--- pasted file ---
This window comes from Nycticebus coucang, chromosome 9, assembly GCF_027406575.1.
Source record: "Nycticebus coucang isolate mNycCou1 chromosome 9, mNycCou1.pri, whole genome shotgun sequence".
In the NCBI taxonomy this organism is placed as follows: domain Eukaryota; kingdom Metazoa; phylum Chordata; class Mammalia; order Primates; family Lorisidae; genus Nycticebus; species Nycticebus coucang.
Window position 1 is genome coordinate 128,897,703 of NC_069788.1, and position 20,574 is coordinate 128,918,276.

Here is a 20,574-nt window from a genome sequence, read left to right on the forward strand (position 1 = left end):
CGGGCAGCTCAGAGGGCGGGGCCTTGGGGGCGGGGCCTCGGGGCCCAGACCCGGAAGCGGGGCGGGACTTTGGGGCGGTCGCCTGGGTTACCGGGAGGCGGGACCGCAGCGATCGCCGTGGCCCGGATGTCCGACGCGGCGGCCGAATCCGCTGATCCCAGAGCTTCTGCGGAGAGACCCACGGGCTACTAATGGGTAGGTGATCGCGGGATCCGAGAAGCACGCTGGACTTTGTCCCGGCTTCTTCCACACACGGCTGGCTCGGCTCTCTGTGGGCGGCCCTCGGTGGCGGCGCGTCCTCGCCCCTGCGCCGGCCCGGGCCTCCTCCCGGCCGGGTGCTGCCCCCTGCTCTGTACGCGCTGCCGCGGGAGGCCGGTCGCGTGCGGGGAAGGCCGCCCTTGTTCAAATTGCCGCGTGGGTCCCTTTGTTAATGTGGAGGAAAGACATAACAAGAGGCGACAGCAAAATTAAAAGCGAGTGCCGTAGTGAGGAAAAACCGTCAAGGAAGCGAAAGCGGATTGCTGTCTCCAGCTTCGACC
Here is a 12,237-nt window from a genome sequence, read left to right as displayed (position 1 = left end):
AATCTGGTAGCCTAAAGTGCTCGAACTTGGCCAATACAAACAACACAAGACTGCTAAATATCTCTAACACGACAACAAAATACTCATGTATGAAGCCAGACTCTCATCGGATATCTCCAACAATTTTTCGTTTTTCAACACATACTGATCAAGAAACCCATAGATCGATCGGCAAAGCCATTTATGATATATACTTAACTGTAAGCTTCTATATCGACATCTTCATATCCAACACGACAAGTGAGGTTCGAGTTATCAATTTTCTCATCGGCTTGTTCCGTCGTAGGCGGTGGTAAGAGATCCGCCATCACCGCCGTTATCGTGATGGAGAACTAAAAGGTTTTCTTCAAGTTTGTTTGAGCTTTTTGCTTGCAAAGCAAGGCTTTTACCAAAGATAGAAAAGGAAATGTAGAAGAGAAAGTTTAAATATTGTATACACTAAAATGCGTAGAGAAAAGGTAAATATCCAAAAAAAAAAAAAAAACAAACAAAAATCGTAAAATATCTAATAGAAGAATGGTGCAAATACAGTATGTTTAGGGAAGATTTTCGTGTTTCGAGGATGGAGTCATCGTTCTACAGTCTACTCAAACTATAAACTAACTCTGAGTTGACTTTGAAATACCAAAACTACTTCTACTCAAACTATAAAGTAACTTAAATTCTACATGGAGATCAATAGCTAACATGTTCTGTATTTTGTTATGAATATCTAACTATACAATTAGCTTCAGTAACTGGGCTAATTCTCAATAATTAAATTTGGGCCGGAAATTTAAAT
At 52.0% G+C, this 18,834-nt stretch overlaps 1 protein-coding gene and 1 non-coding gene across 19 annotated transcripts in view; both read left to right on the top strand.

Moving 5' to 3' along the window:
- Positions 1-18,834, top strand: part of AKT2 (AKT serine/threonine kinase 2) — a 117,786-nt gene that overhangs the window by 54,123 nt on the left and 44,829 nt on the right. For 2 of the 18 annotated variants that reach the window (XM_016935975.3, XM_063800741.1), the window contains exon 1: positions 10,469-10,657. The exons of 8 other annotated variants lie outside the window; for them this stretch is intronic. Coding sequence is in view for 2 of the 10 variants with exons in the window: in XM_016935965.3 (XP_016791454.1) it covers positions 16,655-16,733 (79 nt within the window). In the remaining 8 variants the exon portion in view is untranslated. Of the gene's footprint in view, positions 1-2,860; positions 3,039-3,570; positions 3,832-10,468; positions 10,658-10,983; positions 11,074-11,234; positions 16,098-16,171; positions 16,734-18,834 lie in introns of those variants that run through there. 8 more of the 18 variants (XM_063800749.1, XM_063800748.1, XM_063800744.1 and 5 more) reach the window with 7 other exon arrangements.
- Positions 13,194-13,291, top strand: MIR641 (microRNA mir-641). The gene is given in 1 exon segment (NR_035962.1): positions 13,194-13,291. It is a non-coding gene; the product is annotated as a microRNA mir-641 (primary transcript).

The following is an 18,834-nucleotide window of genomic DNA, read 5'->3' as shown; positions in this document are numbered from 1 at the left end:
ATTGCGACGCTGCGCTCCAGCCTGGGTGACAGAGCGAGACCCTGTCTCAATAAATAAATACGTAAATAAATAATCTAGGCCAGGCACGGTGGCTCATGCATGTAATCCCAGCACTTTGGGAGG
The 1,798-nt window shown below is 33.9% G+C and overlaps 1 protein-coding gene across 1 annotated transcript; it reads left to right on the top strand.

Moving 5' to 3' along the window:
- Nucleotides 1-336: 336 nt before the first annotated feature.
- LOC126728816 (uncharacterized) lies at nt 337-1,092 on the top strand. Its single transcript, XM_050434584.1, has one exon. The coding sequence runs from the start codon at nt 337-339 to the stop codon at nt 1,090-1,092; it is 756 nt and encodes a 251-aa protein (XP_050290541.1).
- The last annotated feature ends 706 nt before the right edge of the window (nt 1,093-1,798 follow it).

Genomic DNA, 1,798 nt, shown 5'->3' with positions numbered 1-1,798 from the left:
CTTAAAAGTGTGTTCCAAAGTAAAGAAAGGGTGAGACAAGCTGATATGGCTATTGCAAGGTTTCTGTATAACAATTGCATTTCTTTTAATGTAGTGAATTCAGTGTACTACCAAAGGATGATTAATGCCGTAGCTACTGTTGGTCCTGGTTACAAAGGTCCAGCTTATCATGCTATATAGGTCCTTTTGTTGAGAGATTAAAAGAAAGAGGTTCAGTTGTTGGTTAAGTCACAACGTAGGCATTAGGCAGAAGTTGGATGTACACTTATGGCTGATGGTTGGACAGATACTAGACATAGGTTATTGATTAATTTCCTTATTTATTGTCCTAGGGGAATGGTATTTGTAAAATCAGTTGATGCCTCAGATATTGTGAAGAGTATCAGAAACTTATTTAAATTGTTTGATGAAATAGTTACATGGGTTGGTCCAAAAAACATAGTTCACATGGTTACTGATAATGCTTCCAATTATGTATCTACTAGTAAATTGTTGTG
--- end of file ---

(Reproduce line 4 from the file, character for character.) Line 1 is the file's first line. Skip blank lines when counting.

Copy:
Window position 1 is genome coordinate 128,897,703 of NC_069788.1, and position 20,574 is coordinate 128,918,276.